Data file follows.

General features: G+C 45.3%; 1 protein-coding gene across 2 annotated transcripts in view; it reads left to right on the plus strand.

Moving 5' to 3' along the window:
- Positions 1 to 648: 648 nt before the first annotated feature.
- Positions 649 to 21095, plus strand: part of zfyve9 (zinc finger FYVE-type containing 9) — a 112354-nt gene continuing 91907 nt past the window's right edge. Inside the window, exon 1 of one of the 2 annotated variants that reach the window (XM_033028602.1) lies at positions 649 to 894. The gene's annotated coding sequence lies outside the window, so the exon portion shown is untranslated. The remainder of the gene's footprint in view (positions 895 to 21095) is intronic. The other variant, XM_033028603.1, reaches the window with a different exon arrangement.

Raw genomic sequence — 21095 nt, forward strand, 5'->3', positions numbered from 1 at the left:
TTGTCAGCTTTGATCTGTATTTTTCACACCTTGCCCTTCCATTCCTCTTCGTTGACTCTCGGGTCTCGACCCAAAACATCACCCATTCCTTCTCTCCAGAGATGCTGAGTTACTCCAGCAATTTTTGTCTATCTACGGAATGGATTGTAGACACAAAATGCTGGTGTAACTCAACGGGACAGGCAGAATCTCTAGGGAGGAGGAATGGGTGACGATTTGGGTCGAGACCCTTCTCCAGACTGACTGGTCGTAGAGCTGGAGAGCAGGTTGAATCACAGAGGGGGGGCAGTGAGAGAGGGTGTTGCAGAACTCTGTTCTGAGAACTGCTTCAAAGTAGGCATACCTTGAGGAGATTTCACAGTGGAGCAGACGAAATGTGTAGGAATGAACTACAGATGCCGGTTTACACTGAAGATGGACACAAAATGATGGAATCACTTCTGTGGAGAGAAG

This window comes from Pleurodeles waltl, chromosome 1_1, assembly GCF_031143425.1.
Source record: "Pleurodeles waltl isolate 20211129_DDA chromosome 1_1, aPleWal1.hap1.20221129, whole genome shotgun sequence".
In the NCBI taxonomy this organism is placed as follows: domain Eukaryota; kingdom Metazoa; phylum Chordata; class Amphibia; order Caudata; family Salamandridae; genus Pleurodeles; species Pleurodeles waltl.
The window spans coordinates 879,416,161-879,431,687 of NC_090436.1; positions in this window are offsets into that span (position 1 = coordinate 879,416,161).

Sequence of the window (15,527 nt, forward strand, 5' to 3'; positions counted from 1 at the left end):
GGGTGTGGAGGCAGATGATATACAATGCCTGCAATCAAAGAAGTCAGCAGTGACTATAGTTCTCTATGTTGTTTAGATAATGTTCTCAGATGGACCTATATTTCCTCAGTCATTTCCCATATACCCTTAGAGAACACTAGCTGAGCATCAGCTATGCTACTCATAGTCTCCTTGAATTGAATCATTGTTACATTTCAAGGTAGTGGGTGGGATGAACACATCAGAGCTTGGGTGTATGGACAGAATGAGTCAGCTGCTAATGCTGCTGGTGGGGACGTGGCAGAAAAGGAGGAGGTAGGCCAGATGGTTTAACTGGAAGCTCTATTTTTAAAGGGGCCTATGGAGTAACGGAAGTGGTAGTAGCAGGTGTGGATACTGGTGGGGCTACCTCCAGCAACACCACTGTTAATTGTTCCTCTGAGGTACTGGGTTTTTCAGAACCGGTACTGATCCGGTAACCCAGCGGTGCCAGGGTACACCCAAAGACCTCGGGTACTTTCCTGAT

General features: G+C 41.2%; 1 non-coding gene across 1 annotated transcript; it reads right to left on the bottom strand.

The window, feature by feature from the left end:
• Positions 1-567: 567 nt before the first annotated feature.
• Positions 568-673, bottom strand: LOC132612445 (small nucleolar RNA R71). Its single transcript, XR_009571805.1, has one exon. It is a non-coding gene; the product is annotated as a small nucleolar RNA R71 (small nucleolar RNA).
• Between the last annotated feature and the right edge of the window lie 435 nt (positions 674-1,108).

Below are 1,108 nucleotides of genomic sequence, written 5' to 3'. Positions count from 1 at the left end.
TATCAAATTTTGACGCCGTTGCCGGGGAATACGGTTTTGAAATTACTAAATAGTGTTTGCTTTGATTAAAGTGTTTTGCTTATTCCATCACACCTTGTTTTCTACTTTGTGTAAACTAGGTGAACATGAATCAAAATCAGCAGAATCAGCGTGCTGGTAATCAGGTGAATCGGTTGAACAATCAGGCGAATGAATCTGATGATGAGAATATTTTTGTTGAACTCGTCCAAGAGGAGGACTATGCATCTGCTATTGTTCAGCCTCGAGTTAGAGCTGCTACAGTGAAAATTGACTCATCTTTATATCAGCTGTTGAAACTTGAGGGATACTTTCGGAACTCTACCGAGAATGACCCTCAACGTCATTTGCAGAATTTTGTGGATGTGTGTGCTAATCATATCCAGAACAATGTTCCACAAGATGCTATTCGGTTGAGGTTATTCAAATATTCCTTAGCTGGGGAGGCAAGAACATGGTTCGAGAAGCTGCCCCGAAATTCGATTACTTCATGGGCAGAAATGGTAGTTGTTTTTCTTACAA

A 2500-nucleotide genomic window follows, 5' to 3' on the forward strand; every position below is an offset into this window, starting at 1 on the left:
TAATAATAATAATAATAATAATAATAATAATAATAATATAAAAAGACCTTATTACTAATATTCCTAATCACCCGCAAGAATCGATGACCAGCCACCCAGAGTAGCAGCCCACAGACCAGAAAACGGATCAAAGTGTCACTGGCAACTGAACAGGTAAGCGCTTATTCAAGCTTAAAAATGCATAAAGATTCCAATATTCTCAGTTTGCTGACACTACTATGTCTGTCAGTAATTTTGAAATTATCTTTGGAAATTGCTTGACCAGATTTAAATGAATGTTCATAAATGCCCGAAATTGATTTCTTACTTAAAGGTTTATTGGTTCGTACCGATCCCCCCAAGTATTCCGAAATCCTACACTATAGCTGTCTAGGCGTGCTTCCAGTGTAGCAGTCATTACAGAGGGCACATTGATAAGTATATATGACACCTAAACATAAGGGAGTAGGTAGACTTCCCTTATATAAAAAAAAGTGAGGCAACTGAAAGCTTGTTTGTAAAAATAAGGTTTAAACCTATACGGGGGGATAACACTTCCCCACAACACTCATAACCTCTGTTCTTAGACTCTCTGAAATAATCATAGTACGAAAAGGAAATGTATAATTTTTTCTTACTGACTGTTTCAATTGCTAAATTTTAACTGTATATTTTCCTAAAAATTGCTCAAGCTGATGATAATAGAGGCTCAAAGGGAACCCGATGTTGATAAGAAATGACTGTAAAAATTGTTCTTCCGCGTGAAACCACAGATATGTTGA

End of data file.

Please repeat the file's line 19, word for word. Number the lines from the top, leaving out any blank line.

TATCAAATTTTGACGCCGTTGCCGGGGAATACGGTTTTGAAATTACTAAATAGTGTTTGCTTTGATTAAAGTGTTTTGCTTATTCCATCACACCTTGTTTTCTACTTTGTGTAAACTAGGTGAACATGAATCAAAATCAGCAGAATCAGCGTGCTGGTAATCAGGTGAATCGGTTGAACAATCAGGCGAATGAATCTGATGATGAGAATATTTTTGTTGAACTCGTCCAAGAGGAGGACTATGCATCTGCTATTGTTCAGCCTCGAGTTAGAGCTGCTACAGTGAAAATTGACTCATCTTTATATCAGCTGTTGAAACTTGAGGGATACTTTCGGAACTCTACCGAGAATGACCCTCAACGTCATTTGCAGAATTTTGTGGATGTGTGTGCTAATCATATCCAGAACAATGTTCCACAAGATGCTATTCGGTTGAGGTTATTCAAATATTCCTTAGCTGGGGAGGCAAGAACATGGTTCGAGAAGCTGCCCCGAAATTCGATTACTTCATGGGCAGAAATGGTAGTTGTTTTTCTTACAA